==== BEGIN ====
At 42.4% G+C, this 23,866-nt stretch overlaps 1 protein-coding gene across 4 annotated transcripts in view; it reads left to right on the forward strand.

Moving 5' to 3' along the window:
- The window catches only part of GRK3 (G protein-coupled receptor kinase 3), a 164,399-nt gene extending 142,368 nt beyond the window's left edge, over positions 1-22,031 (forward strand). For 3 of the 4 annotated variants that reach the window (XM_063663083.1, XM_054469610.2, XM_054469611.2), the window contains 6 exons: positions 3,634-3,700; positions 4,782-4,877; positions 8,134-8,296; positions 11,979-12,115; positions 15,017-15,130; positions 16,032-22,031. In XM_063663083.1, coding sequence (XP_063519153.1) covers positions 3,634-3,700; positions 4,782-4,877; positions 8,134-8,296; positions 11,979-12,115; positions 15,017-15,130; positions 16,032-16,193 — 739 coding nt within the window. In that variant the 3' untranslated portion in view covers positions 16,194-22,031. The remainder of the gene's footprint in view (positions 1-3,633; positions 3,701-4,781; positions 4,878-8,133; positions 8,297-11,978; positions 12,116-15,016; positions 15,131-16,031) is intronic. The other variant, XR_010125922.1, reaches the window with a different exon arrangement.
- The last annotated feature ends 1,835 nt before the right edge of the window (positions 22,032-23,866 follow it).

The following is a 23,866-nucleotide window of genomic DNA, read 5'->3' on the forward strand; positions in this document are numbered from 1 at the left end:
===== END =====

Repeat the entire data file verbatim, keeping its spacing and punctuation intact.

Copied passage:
At 42.4% G+C, this 23,866-nt stretch overlaps 1 protein-coding gene across 4 annotated transcripts in view; it reads left to right on the forward strand.

Moving 5' to 3' along the window:
- The window catches only part of GRK3 (G protein-coupled receptor kinase 3), a 164,399-nt gene extending 142,368 nt beyond the window's left edge, over positions 1-22,031 (forward strand). For 3 of the 4 annotated variants that reach the window (XM_063663083.1, XM_054469610.2, XM_054469611.2), the window contains 6 exons: positions 3,634-3,700; positions 4,782-4,877; positions 8,134-8,296; positions 11,979-12,115; positions 15,017-15,130; positions 16,032-22,031. In XM_063663083.1, coding sequence (XP_063519153.1) covers positions 3,634-3,700; positions 4,782-4,877; positions 8,134-8,296; positions 11,979-12,115; positions 15,017-15,130; positions 16,032-16,193 — 739 coding nt within the window. In that variant the 3' untranslated portion in view covers positions 16,194-22,031. The remainder of the gene's footprint in view (positions 1-3,633; positions 3,701-4,781; positions 4,878-8,133; positions 8,297-11,978; positions 12,116-15,016; positions 15,131-16,031) is intronic. The other variant, XR_010125922.1, reaches the window with a different exon arrangement.
- The last annotated feature ends 1,835 nt before the right edge of the window (positions 22,032-23,866 follow it).

The following is a 23,866-nucleotide window of genomic DNA, read 5'->3' on the forward strand; positions in this document are numbered from 1 at the left end: